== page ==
by Stephen Volk
I discovered the Hammer Horror films during my college days in the late-90s, but didn't really gain an appreciation for them until years later, particularly the work of Christopher Lee and Peter Cushing. And by that time, Peter Cushing had already passed away. Over the last couple of years, I've had the chance to revisit a few of those films, most notably for me are The Mummy and Brides of Dracula, and Cushing's screen presence really is something to behold. Seeing him portray Van Helsing, he seemed like a natural fit for those kinds of horror stories, but I never would have figured his real life persona would be a fit--until I read Whitstable.
Published by Spectral Press (a tried-and-true place to find quality, literary horror, I have found), Whitstable offers a what-if glimpse of Peter Cushing late in life and faced with a truly horrific ordeal. This book also marked my first opportunity to read Stephen Volk's work.
Grieving the death of his beloved wife, Peter barely muddles through his existence with a dark cloud overhead in her absence. One day, he manages to step out into the light of day and while sitting on a bench near a fish-and-chip spot in the little village of Whistable, he's approached by a young boy who addresses him as Van Helsing, his most famous role. Assuming the boy's merely starstruck, Peter is taken aback when the boy tries to enlist him to kill a vampire--his mother's new lover. Peter tries to console the boy and cure him of his delusions, but there's something to the kid's story that puts the old man on edge and it's only when he meets the boy's mother and the man in question that he begins to suspect there is truth to the boy's words.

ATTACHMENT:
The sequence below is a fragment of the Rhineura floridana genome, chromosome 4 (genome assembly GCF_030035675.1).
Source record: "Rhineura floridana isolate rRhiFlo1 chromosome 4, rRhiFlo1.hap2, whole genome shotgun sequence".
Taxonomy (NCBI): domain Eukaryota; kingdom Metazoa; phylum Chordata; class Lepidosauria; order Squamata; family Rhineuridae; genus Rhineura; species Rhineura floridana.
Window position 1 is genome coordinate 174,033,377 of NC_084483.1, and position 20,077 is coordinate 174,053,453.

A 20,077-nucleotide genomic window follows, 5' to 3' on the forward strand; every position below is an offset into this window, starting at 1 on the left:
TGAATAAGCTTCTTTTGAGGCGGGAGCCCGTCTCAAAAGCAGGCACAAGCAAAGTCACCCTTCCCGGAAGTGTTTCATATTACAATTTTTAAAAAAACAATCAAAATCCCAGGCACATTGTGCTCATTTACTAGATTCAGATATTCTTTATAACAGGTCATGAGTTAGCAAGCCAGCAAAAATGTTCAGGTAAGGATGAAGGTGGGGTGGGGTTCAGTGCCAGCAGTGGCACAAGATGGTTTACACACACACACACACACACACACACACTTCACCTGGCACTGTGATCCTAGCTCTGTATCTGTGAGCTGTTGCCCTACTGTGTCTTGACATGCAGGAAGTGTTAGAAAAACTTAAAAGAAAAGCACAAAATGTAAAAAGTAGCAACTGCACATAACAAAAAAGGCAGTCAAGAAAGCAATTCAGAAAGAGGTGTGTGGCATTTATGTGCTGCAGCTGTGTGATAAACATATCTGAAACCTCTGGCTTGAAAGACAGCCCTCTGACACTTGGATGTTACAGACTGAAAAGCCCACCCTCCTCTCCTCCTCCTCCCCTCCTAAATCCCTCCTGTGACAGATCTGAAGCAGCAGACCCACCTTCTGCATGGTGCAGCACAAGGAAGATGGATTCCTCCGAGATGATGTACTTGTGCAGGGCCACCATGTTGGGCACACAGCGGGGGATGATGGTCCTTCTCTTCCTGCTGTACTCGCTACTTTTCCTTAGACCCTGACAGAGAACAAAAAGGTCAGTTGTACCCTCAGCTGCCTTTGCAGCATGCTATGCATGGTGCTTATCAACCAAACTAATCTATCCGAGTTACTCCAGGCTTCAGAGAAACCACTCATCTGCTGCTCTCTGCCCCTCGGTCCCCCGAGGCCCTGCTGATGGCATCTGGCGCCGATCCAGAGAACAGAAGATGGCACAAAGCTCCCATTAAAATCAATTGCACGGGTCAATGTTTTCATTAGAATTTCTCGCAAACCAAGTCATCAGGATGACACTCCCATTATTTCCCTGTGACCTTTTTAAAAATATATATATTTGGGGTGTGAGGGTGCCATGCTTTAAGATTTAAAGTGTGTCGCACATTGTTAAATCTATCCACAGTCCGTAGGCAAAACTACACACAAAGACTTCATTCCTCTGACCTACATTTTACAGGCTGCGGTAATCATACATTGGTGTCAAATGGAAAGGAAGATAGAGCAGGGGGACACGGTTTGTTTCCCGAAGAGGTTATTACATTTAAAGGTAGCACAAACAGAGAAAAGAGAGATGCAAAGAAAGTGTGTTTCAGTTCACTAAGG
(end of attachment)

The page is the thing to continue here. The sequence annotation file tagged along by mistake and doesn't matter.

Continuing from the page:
Interspersing a public figure into your fiction can be a tricky prospect at times, so I can only imagine the perilous attempt to create an entire story around someone as famous as Peter Cushing. I recently watched The Raven, a horror/mystery film starring John Cusack as Edgar Allen Poe investigating murders that use his own stories as a theme. A quirky and risky project that proved entertaining, but ultimately flawed. I can find no such flaws, however, in Stephen Volk's Whitstable. The care and reverence he bestows upon Peter Cushing is visible on every page, where even his frailties endear him to the reader. Far from a biographical work, I still felt I had gained a better appreciation for Peter Cushing the man by reading this story. Nothing feels exploitative, and it very well could have given the subject matter, but there's a remarkable balance struck in honoring Cushing's memory and still thrusting him in a harrowing tale like this one.
I was really impressed by what Volk accomplished here, and I'm really going to need to find some more of his work to read down the line. What's more, I'm now in the mood to seek out some of Peter Cushing's performances, whether they be in the horror milieu of otherwise. If you were ever a fan of Peter Cushing and/or the Hammer Horror films, this is a story that is really going to resonate with you.